Friday, December 31, 2010

The year in business: 2010

By Martin Webber Business Editor, BBC World Service

Over 600 estates lie unfinished across Ireland, where land is among the most expensive land in Europe

You have to go back four years to 2006, to the find economic policymakers in the West in an upbeat, confident mood.

Since then they have been battered by waves, ranging from collapsing banks to frozen financial markets, culminating in 2009 with the first drop in world annual output since the 1930s depression.

During 2010 there has been a return to overall global growth.But sceptics say the world's politicians are simply papering over the cracks, and the big fault lines in the global economy remain.

China's big trade surplus and fixed currency system appear to be unreformed, Americans continue to spend money they do not have, while in parts of Europe the situation is still worsening with the International Monetary Fund (IMF) being called in to provide emergency loans, first in May to Greece, and then to Ireland.

Supporters of the banking status quo insist that the complex multi-purpose banks and their financial derivatives trading desks are necessary to ensure that cash is invested in the most productive places in the world.

“If the euro fails, Europe fails. ” Angela Merkel German Chancellor

That particular argument wilts somewhat if you travel to Ireland. While many parts of the world desperately need basic infrastructure, Ireland simply has far too much of it. Vast so-called ghost estates built in the boom times now lie empty.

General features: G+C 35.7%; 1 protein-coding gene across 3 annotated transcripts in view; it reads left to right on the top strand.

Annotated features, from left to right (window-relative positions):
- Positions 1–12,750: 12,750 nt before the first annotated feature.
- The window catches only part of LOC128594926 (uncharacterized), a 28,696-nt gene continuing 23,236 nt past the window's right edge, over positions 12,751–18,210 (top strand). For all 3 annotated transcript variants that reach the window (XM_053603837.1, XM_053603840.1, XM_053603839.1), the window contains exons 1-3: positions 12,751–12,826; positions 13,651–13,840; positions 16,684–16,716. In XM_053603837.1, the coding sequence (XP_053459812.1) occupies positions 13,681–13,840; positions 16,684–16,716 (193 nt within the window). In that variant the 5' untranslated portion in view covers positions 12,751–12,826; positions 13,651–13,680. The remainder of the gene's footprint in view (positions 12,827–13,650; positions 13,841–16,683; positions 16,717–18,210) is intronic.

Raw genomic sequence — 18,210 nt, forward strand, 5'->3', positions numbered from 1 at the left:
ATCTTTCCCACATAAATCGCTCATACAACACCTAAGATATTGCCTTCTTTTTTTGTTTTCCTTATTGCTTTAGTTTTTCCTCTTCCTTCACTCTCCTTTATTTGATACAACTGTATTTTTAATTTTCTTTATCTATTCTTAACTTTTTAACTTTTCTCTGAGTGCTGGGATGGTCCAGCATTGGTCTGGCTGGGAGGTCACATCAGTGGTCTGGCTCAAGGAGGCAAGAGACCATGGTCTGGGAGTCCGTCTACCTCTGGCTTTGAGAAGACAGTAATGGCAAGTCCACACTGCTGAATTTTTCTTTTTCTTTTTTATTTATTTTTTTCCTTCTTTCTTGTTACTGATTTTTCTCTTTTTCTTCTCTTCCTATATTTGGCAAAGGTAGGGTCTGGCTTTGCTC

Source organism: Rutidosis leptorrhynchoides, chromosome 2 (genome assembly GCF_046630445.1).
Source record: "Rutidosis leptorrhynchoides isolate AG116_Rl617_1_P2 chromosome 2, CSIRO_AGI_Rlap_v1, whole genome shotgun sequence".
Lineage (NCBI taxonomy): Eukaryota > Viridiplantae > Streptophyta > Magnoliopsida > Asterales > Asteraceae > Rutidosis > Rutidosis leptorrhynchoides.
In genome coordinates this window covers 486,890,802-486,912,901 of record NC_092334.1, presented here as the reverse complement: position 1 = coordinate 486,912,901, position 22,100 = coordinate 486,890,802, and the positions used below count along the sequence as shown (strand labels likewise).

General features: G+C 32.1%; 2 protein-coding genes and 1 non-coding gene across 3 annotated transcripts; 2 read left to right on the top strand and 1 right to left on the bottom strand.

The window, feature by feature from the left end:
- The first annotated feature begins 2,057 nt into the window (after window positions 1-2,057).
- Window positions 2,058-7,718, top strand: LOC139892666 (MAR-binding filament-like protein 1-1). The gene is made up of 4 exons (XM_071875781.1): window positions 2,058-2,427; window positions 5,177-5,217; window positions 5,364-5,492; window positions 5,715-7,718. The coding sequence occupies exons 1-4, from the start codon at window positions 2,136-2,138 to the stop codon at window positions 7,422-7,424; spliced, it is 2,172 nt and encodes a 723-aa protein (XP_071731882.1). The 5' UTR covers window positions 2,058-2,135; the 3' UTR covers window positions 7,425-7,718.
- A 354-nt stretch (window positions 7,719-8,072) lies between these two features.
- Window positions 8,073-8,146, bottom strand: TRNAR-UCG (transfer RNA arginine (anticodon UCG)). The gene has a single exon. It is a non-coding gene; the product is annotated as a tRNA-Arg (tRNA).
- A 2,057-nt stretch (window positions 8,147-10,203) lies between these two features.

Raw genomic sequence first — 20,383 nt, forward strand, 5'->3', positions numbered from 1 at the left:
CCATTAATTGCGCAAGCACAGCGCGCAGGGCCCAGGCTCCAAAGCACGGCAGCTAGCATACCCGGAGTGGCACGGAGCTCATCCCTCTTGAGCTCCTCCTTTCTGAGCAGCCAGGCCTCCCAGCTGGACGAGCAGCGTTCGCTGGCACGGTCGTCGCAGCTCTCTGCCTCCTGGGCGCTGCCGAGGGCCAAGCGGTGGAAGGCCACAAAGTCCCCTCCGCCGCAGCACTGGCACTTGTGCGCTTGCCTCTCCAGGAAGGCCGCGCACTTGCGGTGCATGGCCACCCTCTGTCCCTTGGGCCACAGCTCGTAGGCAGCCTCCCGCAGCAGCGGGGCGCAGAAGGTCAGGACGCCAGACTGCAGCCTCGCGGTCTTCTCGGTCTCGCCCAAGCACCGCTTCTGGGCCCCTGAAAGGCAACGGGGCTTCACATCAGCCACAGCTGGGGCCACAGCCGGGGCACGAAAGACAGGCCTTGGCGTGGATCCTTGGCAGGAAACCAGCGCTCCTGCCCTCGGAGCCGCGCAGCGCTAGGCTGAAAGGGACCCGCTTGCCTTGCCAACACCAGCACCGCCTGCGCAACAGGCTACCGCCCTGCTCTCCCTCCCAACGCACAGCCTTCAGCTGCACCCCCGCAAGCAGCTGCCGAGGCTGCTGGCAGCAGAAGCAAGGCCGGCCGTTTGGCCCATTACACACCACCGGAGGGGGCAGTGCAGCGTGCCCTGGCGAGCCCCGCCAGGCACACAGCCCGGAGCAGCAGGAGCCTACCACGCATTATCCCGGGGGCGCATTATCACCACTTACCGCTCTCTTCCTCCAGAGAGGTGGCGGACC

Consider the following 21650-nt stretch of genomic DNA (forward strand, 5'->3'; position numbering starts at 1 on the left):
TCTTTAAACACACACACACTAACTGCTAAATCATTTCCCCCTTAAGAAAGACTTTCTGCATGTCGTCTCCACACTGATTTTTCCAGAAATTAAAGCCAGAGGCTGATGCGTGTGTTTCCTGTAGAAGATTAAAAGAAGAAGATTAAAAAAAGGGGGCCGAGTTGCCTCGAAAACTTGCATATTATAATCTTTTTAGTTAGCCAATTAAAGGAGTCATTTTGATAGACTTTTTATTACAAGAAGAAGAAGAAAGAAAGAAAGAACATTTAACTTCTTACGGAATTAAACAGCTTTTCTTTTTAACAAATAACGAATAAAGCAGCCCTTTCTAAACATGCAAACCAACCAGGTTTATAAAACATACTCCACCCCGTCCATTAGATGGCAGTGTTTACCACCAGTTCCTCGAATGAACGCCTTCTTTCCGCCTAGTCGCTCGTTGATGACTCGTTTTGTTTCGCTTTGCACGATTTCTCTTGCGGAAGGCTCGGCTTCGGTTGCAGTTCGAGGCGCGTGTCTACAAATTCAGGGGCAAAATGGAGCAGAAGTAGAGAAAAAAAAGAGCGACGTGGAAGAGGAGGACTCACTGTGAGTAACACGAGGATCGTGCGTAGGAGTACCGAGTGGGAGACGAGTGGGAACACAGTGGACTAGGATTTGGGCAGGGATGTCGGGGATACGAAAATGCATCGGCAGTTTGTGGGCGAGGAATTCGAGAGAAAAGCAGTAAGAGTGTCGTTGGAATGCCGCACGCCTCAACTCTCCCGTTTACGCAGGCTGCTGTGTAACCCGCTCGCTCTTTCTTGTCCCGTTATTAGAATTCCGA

According to reporter Henry McKean, "Ireland won the lotto and everyone wanted a property portfolio". Houses were built in isolated parts of the country. "County Leitrim in North West Ireland has 21 ghost estates and an oversupply of 401%," Mr McKean says. The money to fuel Ireland's property boom came mostly from the banks. But were they solely responsible for the rush to build new homes across Ireland? Councillors and planners are to blame, but you also have to acknowledge that there was blind greed on behalf of builders and landowners around the country.

The blame game

Critics of Europe's single currency system say the euro was at least partly to blame. Ireland was unable to dampen its property boom by setting its own interest rates because its rates are set by Europe's Central Bank, which has to consider conditions across 16 different nations. Some wondered if the answer might be to allow the stronger euro economies to split from the weaker ones, allowing countries such as Ireland more economic freedom, while many in Germany became increasingly angry that they were footing much of the bill to rescue Ireland, as well as Greece which was bailed out earlier in the year.

But Germany's leader, Chancellor Angela Merkel, reiterated her commitment to the euro. "If the euro fails, Europe fails. But if we avert this danger, the euro and Europe will come out stronger than before," she declared. The UK coalition government announced a stringent budget to tackle the debt crisis. Even in the boom times, most governments in Western Europe spent more than they collected in taxes. Now, after a severe recession, public finances everywhere are stretched and in the UK, a new Conservative-Liberal Democrat coalition government announced sharp spending cuts in the coming years. The age of austerity had arrived.

Banking on reform

But what about reforming the system that produced the boom and bust?